Frasier Franklin Bingham, saw mill operator and lumber merchant, secretary
and assistant general manager of the Southern States Lumber Company of
Pensacola, Fla., is a native of Michigan, having been born at Yankee
Springs, that State on March 25, 1872.
His business success is a marked example of the limitless possibilities of
advancement which lie open to every young American with application and a
determination to overcome whatever obstacles there may be in the most
frequently tortuous pathway from obscurity to success.
With no greater educational asset than a common school education acquired in
the public schools of Chicago and St. Louis, and a proficiency in
stenography attained while attending night classes in a business college,
Frasier Franklin Bingham launched out into the world, when he was sixteen
years of age with a set purpose in carving his own destiny from the great
mountains of relentless conditions as he should meet them. He has never
swerved a hairís breadth from his initial resolve, with the result that but
few men of his early opportunities have attained at his age, the measure of
success with which his efforts have been crowned.
He came to Pensacola from Kansas City in1890, and secured a position as a
stenographer and clerk of all tasks which might he imposed upon him, with
the then Southern States Land and Timber Company, now the Southern States
Lumber Company of which he is now one of the executive officers.
His aptitude for his work; his eagerness to perform promptly and with
precision every task assigned to him; his determination to brook no
opposition in his way to success; his constant and calculating effort to
render his services indispensable to his employers, and his steady and
unyielding integrity of both purpose and conduct were very soon recognized
and rewarded both by increased compensation and promotion.
Of New England origin, being a descendant of Thomas Bingham, born in
Sheffield, England, in 1642, who emigrated to America and settled in
Connecticut in 1659, he inherited principles and habits of frugality, and
commenced the accumulation of a capital, through savings from his earnings,
at the very threshhold of his career. These savings were not boarded, but
were no sooner accumulated in small sums than they were put to work. The
accretions were added to the original capital, with the inevitable result
that the savings of modest proportions at the commencement, multiplied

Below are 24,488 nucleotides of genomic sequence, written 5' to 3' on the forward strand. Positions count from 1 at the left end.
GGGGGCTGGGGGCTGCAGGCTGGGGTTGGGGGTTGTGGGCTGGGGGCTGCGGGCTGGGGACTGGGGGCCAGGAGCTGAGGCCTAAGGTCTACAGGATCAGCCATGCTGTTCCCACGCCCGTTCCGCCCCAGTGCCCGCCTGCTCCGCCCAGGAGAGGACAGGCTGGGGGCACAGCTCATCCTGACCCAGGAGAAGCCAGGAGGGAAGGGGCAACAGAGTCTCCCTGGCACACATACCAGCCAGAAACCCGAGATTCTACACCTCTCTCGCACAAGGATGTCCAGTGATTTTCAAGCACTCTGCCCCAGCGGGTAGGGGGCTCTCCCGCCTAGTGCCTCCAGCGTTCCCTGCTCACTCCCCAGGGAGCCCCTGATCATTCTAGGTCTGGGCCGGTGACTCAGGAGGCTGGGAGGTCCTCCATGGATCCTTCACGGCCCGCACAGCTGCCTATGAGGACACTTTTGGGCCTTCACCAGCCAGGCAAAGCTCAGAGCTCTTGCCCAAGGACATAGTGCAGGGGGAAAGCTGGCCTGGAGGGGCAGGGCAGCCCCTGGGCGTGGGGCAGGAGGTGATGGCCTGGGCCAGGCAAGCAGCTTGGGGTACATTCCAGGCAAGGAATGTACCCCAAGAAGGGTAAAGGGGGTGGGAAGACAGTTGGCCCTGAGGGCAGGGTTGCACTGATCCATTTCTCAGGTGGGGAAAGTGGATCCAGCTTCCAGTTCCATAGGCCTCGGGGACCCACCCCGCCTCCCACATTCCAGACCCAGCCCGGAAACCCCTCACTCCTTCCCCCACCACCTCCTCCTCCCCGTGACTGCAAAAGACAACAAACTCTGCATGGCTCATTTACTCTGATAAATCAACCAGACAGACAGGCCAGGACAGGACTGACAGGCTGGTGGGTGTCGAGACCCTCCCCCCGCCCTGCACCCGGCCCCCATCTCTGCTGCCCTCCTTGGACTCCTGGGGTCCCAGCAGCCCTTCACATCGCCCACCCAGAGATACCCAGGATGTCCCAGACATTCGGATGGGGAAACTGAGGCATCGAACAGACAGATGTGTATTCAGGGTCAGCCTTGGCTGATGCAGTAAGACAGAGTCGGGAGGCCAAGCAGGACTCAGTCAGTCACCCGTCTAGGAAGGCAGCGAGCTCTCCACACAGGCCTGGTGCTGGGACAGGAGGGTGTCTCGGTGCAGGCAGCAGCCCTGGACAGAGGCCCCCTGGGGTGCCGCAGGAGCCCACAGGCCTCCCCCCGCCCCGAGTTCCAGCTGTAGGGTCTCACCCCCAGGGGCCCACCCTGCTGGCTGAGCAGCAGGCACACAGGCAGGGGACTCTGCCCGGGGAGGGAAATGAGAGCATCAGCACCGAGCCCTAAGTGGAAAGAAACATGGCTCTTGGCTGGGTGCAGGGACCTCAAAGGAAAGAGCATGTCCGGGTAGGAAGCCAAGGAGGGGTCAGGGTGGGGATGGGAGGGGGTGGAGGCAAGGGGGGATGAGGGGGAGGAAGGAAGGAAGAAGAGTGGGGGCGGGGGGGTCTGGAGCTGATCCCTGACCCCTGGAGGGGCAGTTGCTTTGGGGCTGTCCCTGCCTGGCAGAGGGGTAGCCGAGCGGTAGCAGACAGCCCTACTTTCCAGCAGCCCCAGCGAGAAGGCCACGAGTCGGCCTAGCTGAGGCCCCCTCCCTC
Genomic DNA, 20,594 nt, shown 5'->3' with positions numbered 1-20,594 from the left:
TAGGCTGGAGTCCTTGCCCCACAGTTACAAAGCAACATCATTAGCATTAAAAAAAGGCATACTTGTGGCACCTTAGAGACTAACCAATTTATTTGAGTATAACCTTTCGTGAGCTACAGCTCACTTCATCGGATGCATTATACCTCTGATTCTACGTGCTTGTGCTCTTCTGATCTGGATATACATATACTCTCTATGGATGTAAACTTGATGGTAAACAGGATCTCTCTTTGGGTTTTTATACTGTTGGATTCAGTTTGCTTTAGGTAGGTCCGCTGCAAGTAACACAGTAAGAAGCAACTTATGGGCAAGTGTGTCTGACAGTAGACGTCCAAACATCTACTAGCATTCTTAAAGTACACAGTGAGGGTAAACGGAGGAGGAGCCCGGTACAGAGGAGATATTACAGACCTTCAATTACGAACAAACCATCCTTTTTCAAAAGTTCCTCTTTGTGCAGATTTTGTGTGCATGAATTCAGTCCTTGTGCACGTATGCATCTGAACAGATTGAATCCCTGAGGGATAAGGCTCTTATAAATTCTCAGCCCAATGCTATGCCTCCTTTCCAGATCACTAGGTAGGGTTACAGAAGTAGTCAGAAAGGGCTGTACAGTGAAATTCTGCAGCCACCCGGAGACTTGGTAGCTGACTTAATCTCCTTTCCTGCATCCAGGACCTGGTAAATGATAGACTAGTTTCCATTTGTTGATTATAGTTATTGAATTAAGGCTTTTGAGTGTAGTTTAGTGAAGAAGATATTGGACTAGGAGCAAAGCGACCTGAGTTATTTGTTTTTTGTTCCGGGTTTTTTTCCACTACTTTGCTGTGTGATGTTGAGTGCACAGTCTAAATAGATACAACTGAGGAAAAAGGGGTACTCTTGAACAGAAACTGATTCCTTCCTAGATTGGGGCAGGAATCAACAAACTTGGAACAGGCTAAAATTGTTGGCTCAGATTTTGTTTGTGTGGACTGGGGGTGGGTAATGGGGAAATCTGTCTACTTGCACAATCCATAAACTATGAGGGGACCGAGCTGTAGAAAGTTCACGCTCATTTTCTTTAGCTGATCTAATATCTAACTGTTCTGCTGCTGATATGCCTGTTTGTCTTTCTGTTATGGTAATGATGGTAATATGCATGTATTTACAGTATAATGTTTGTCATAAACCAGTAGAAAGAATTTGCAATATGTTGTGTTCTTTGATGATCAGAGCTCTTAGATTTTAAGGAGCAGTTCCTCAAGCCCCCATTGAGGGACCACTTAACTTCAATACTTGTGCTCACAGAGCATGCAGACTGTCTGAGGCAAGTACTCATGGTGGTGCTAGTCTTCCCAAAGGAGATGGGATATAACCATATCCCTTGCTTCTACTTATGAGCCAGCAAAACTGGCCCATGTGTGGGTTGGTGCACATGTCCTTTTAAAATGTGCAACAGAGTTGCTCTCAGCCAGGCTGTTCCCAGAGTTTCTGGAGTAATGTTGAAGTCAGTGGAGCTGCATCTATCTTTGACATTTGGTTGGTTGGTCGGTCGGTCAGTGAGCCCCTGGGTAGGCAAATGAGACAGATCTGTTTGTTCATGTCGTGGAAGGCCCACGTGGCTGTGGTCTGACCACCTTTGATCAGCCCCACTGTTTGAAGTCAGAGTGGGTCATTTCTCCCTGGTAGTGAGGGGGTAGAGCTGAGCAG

rapidly and from a penniless youth of eighteen years of age, who settled
among strangers, a thousand miles removed from his home and those whose
interest in his character development and success was greatest, he has in
eighteen years not only established himself as one of the leaders in the
commercial circles of one of the country's greatest seaports and export
centers; has not only impressed his character and individuality upon a
community with a population of 30,000 people, but while doing this, has also
accumulated a comfortable, though not extravagant competency.
A few years after his settlement in Pensacola, he was followed there by his
parents and other members of his immediate family, all of whom are now
residents of Pensacola.
In 1897 he was married to Miss Fannie Augusta Oerting, a native of
Pensacola, of Danish parentage and five children have been born to the union
three daughters and two sons ranging in age from ten months to ten years,
all of whom are living.
In politics he is a Republican of the modern school. He was a candidate on
the Republican ticket for representative in the Legislature from Escambia
county in 1908, and received the largest vote which has been cast for a
Republican candidate for any office in the county since 1881, receiving
clear majorities in
several of the city precincts, but failing of election on complete returns
from the country districts. As a politician he is a resourceful and joyful
fighter and a pleasing and effective speaker.
In religious affiliation he is a Presbyterian. He is also a member of the
Young Menís Christian Association, the Concordia Club (social), the
Pensacola Chamber of Commerce, the Sons of the American Revolution, Sons of
Federal Veterans and the Masonic Fraternity.
He has contributed quite extensively on business, and civic improvement
topics to Pensacola newspapers, and in the spring of 1907 was the author of
a political pamphlet in support of his candidacy as a Republican for a minor
city office, which was a gem of American humor, common sense and Yankee